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Belgian Waffles

Belgian Waffles

There are waffles, and then there are Belgian waffles. A regular waffle can run through a range of possible flavors and textures – from light and crispy, to hearty and filling – and can be any of a variety of shapes, according to the type of waffle iron that you own. A Belgian waffle is always light and it is always made in a deep waffle iron that maximizes the amount of batter exposed to the griddle for maximum crispness of the finished waffle. Their deep pockets are ideal for collecting syrup and butter, and while all types of waffles are good, there is nothing quite like a good Belgian waffle.

Getting the right waffle iron is only part of the battle when making Belgian waffles. The rest is getting the batter made to ensure that the waffles have the desired lightness to them. A really good Belgian waffle should be crispy and browned on the outside, and moist and soft inside. It should be fairly lightweight, and only fill you up because it’s so big – not because each bite is so filling.

I find that there are a couple of important components in getting a good Belgian waffle. The first is to use cake flour, since it will develop less gluten than all purpose and make for a more tender waffle. The second is to use a fairly generous amount of butter, which will add flavor to the batter, as well as contribute to browning and ensure that the waffles both get crispy and stay that way. The third is to use quite a bit of leavening in the batter. I don’t find that separating the eggs and folding in beaten egg whites necessarily produces a better product, so I don’t usually include that step in making this type of affle. The final element is to use a batter of medium thickness. I’ve heard arguments for both thick and thin, but I’ve always gotten the best results when the batter is only slightly skewed towards the wet ingredients (milk(s), eggs, butter, etc.)

These waffles fit the bill nicely, especially when hot off the grill. The recipe works just fine for waffle irons of all sizes, though you might need to use less batter for smaller irons, producing a consistently light and crisp waffle. I always toss in a little vanilla and nutmeg for flavor, but varying things with some ground cinnamon or ginger would be nice, too. Serve with maple syrup, or with strawberries and whipped cream if you’re feeling indulgent!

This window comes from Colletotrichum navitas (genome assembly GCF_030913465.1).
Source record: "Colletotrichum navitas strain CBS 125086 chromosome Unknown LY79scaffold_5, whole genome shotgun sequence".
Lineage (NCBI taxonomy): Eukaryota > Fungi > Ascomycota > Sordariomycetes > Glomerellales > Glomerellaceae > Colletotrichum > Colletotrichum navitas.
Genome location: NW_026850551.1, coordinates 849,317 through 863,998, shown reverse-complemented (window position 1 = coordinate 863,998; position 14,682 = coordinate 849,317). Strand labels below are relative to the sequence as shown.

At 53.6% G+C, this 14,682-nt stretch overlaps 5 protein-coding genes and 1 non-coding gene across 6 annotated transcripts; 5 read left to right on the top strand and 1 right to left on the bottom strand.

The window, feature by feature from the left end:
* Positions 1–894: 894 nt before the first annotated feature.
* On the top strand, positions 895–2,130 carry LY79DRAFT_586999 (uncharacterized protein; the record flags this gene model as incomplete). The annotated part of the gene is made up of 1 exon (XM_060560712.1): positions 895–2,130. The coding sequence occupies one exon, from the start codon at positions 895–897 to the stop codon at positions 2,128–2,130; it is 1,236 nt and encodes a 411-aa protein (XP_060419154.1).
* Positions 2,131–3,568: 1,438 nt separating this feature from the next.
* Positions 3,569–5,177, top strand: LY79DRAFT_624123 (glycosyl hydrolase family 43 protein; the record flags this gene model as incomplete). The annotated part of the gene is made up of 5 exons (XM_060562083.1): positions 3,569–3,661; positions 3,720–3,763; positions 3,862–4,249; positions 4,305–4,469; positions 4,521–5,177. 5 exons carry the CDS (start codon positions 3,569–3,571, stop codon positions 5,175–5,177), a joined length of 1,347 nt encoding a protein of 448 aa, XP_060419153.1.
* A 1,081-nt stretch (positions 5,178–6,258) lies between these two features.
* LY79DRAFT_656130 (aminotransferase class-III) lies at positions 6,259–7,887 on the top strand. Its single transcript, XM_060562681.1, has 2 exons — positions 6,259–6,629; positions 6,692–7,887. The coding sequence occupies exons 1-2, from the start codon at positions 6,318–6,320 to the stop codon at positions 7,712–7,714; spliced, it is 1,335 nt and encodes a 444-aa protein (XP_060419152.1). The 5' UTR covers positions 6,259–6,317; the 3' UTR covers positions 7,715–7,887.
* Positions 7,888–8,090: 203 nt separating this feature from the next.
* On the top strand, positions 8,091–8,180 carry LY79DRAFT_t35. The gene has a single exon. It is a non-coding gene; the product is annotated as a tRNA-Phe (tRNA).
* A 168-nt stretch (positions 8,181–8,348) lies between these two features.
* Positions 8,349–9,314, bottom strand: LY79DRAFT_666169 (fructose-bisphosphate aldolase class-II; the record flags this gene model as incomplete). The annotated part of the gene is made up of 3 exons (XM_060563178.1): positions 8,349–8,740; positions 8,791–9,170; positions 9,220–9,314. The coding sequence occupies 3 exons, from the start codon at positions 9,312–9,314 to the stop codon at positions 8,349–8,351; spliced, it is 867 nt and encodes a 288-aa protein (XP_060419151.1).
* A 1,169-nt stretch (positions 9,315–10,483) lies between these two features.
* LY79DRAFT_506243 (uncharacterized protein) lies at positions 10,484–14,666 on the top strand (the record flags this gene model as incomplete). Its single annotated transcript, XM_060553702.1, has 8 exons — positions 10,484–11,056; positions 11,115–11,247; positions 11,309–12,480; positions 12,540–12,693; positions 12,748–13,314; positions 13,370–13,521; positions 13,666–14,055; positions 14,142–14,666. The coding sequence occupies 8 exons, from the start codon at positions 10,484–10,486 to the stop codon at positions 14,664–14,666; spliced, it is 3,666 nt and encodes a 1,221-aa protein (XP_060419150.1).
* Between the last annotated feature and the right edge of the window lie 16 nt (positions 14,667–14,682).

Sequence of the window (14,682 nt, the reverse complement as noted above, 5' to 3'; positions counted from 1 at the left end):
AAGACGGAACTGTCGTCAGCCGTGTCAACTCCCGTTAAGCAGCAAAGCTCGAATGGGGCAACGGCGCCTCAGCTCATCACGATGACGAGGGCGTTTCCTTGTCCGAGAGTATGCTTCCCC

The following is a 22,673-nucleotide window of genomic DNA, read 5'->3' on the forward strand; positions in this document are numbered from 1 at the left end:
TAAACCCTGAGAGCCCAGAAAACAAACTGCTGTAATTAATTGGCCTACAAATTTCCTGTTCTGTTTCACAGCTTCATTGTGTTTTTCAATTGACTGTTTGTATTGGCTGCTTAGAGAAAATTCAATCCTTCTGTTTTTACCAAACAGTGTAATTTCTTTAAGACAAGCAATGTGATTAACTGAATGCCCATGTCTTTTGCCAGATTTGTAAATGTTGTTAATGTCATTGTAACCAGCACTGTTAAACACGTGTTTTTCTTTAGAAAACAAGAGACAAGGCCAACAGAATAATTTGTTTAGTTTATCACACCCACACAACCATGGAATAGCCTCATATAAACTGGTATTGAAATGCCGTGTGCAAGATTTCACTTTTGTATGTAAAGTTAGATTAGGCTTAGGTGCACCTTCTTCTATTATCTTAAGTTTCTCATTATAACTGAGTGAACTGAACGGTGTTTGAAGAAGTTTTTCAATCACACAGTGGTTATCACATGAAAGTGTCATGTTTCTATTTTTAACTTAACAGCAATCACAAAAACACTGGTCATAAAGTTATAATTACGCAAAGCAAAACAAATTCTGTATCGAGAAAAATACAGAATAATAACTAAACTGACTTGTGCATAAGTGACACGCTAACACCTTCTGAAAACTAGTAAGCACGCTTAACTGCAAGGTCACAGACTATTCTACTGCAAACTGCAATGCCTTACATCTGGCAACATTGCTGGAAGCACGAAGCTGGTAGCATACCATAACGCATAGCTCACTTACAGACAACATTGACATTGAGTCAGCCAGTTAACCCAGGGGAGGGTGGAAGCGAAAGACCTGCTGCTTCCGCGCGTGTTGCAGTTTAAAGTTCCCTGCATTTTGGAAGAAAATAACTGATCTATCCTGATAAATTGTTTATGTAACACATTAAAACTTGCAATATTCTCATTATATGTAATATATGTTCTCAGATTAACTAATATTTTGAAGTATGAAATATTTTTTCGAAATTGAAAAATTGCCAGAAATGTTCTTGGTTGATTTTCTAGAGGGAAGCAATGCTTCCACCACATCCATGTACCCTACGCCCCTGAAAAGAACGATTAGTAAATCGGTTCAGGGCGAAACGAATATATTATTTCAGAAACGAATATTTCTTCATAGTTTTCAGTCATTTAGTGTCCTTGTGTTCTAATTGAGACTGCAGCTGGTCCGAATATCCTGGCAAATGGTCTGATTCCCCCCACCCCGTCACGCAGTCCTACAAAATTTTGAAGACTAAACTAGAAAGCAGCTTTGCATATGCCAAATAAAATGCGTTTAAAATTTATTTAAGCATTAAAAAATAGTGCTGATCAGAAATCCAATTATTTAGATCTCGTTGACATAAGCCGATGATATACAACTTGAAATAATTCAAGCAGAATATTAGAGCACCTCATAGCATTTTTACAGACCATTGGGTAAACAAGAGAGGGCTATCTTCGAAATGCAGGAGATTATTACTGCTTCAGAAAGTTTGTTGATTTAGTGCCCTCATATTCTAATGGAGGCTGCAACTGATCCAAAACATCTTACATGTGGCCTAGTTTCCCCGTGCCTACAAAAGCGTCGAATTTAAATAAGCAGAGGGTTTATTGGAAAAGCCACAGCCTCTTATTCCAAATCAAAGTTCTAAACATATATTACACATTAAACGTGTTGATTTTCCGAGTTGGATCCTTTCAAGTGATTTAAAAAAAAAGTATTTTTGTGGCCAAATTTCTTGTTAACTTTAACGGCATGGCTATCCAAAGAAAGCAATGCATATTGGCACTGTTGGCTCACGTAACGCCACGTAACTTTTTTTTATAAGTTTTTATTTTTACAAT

Belgian Waffles
2 cups cake flour, sifted (7-oz)
2 tsp baking powder
1/2 tsp baking soda
1/4 tsp salt
1/4 cup sugar
3/4 cup buttermilk
3/4 cup milk (low fat is ok)
1 tsp vanilla extract
pinch ground nutmeg (optional)
2 large eggs
1/3 cup butter, melted and cooled

Preheat your waffle iron while you make the batter.
In a large bowl, sift together flour, baking powder, baking soda, salt and sugar.
In a large measuring cup or a medium-sized bowl, lightly beat together buttermilk, milk, vanilla, nutmeg, eggs and melted butter until smooth. Pour into flour mixture and whisk only until just combined and no obvious streaks of flour remain. Batter should be slightly lumpy.
Use a 1-cup measure or a large spoon to scoop batter into the waffle iron, lightly greased if your iron requires it. Cook as directed by your machine (mine makes a loud beeping when waffles are done).
Serve immediately, with butter and maple syrup.

Makes 4 Belgian waffles

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  • Maryanna
    October 24, 2008

    These look great. I just had belgian waffles this morning with DH.

  • CookiePie
    October 25, 2008

    Looks delicious – like a perfect, decadent brunch! I love the idea of adding a pinch of nutmeg.

  • Rachel B.
    October 26, 2008

    How did you know Belgian Waffles are my favorite food for breakfast…thanks


  • Katrina
    October 26, 2008

    LOVE Belgian waffles. My favorite are with bananas and pecans with some maple syrup. I’ll put in a plug for the $80 waffle iron you linked to as I have that one and LOVE it. If you love Belgian waffles and are going to use it all the time, spend the bit extra and get that one. It’s awesome! It’s just like the one they use in restaurants and hotels for the perfect Belgian waffles!

  • Isa
    October 26, 2008

    Oh, Belgian waffles sound delicious!
    I seriously have to get one of those waffle irons ­čÖé

  • Lori Ann
    October 28, 2008

    Hmm, I should look into getting a waffle maker, period. Know any that double as pancake griddles!?

  • Vincent Segal
    November 4, 2008

    I too love Belgian Waffles. Still the “norwegian” waffle is my favorite. With butter and broun goat cheese. You need to be a Norwegian to apriciate those.

  • Anonymous
    January 16, 2009

    I just got a belgian waffle maker and was wondering if anyone has added fruit to the batter. I have made blueberry waffles on my old waffle maker, but haven’t tried it yet on the belgian waffle maker.

  • Vernon
    March 18, 2009

    Have heard about them, but never tried. They look so good in the photo that I’m going to have to make some.

  • Waring waffle maker
    March 22, 2010

    Looks very tasty! will try it!

  • Brandon
    March 11, 2012

    This recipe is excellent. I had been trying different box mixes and never really liked any of them, regardless of price. I served these for a family brunch today and all six adults said they were the best waffles they had ever had. Thanks for making me look like an expert.

  • lisa
    June 12, 2012

    Recipe tried, and no regrets. Excellent waffles, this will be my go to recipe. Thanks…..

  • Sindy
    February 7, 2015

    Just made waffles according your recipe├»┬╝┬üdidn’t had buttermilk but I added lemon juices to it and it turn out so good!!!! Cripsy light and fluffy. Thank u so much for sharing the recipe.

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